CRA commends President-elect Biden for his announcement today that the Presidential Science Advisor will be a member of the Cabinet for the first time in history. We applaud his commitment that “science will always be at the forefront” of his administration, and we look forward to working with the highly talented and qualified team of advisors he named today. We are confident they will contribute a strong scientific voice to the myriad challenges facing our country.
CRA Government Affairs
Posts categorized under: Policy
President-elect Joe Biden announced today he intends to nominate Dr. Eric Lander, biologist and former leader of the Human Genome Project, to lead the White House Office of Science and Technology Policy and serve as the Presidential Science Advisor.
Last week the long awaited conferenced National Defense Authorization Act (or NDAA; the defense policy bill) was publicly released. Regular readers will recall that earlier in the year that the House Science Committee’s National Artificial Intelligence Initiative Act (HR 6216) was included in the House version of the NDAA. At that time, there was no equivalent in the Senate NDAA and it was unclear if it would survive the conference negotiations. Fortunately, the AI Initiative Act was included in the conference agreement released last week.
November 3rd has passed, but the 2020 Presidential Election is ongoing. While there are quite a lot of unknowns, not least of which is who was elected President, there are some things that we know right now. Additionally, we can point to some key races that are still undecided. What does this mean for federally supported research here in Washington? Let’s get into the details.
[This article originally appeared in the CRA Bulletin.]
Today the Computing Research Association (CRA) released the first of more than a dozen planned white papers produced through its subcommittees, exploring areas and issues around computing research with the potential to address national priorities over the next four years. Called Quadrennial Papers, the white papers attempt to portray a broad picture of computing research detailing potential research directions, challenges, and recommendations for policymakers and the computing research community. The release of the 2020 Quadrennial Papers covers five thematic areas: Core Computer Science, Broad Computing, Socio-Technical Computing, Artificial Intelligence, and Diversity & Education.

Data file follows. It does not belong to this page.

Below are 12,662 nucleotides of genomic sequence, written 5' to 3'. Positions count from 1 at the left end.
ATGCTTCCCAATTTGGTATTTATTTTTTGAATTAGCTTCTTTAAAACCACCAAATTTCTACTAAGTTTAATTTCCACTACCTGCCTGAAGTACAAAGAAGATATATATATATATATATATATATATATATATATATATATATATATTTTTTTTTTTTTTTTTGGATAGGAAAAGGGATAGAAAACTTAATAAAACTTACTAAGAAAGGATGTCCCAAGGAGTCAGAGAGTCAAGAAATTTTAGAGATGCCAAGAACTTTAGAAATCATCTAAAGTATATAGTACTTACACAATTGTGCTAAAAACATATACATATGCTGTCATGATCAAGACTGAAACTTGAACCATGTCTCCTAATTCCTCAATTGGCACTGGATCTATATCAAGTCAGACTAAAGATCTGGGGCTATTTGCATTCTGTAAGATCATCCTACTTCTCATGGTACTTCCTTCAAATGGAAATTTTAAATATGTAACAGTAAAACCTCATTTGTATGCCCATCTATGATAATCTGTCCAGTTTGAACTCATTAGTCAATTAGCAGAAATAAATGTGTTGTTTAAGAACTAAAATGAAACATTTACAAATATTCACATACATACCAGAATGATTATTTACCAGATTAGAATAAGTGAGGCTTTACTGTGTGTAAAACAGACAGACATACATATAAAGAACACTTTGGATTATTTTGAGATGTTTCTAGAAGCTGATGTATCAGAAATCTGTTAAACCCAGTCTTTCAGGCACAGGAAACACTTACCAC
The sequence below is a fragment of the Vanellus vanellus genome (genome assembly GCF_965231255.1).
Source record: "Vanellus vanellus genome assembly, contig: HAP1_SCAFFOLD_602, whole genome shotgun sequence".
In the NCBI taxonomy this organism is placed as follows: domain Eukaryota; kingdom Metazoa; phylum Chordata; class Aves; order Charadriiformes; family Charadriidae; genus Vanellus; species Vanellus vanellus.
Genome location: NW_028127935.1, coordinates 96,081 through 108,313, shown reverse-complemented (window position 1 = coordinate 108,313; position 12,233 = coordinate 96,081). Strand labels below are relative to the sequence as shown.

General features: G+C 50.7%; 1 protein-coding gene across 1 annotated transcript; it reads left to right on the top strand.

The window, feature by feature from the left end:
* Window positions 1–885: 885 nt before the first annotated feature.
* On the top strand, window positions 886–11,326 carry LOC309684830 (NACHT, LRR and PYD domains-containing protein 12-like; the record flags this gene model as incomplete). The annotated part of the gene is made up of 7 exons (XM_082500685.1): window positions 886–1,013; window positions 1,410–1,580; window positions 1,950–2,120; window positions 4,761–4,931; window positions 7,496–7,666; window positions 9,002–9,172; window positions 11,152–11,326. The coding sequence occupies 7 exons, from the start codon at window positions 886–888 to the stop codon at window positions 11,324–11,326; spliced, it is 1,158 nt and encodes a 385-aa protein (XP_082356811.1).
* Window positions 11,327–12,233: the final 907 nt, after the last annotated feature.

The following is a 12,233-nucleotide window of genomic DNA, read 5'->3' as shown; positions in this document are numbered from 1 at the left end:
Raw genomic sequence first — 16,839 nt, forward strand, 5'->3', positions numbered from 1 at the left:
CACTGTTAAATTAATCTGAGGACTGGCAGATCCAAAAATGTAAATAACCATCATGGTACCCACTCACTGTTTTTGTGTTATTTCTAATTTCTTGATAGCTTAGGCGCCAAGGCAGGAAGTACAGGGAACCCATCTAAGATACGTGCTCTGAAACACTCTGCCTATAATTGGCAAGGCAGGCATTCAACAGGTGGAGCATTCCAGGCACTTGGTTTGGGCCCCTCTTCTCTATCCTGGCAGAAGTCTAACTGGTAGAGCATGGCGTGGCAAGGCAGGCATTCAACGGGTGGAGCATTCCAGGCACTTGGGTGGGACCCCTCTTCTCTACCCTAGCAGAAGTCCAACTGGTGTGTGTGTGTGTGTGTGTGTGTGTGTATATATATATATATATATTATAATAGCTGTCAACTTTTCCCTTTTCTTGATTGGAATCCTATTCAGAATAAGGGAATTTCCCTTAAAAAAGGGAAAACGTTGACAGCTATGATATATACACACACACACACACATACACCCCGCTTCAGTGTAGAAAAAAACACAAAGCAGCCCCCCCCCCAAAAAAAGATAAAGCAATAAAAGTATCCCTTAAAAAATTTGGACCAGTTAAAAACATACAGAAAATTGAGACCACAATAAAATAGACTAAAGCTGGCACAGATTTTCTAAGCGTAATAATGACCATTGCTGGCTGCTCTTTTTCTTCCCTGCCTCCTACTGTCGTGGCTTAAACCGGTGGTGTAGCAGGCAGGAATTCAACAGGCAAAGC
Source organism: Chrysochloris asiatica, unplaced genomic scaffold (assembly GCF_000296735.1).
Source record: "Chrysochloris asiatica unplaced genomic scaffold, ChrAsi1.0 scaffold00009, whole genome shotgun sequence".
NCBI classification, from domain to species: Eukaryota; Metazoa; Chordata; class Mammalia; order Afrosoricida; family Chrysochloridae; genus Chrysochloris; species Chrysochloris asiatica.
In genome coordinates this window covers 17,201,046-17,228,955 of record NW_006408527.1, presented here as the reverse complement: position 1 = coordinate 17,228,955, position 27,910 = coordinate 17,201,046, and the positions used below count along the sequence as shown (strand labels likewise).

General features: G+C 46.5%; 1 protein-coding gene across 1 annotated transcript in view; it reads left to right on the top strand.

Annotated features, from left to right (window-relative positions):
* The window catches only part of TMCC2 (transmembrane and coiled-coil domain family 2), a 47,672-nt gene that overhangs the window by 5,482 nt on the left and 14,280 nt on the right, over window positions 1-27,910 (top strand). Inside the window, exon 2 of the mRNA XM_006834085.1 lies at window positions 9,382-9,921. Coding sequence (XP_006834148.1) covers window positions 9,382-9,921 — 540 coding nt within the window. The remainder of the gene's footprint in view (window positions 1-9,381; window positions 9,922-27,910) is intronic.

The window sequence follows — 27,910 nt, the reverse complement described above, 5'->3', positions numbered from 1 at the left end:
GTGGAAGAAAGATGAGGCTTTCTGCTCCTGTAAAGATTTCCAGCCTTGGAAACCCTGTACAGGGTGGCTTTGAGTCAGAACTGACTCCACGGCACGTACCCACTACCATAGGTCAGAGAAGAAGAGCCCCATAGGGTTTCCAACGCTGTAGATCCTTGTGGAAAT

The Trump Administration continues to issue regulatory rule changes that impact the US higher education and research communities. Regular readers of the Policy Blog will recall that earlier this year the Administration issued multiple proclamations and other policy changes, with regard to legal immigration that impacted the US research community in some way. While the Administration backed off in some of these instances, they never did so completely; in fact, the rhetoric and desire to make lasting changes to the American immigration system remained.
In case you missed it — the CCC Blog has coverage of National Science Foundation’s recently announcement “establishing new artificial intelligence institutes to accelerate research, expand America’s workforce, and transform society in the decades to come.” This move is in line with one of the recommendations in the CCC-led AI roadmap report, A 20-Year Community Roadmap for AI Research in the US. This is great news; and, when combined with the efforts in Congress to bolster AI research — including adding the National Artificial Intelligence Initiative Act of 2020 to the House National Defense Authorization Act, which is a piece of “must pass” legislation — signals that AI research is likely to stay a hot-topic in Washington for some time. Keep checking back for more updates.
There has been a flurry of activity over the last few weeks on a number of AI related pieces of legislation in Congress.
The Trump Administration on Tuesday reserved course and rescinded its change that would have stripped visas from international students whose courses move exclusively online during the pandemic.
CRA believes this policy is ill-conceived, cruel and will damage the U.S. research ecosystem greatly, perhaps for years to come. The uncertainty created by this policy, and by the other immigration policy decisions restricting other foreign students and researchers issued over the last several weeks, will certainly discourage more of the best minds in the world from studying and researching in the U.S., to our great detriment.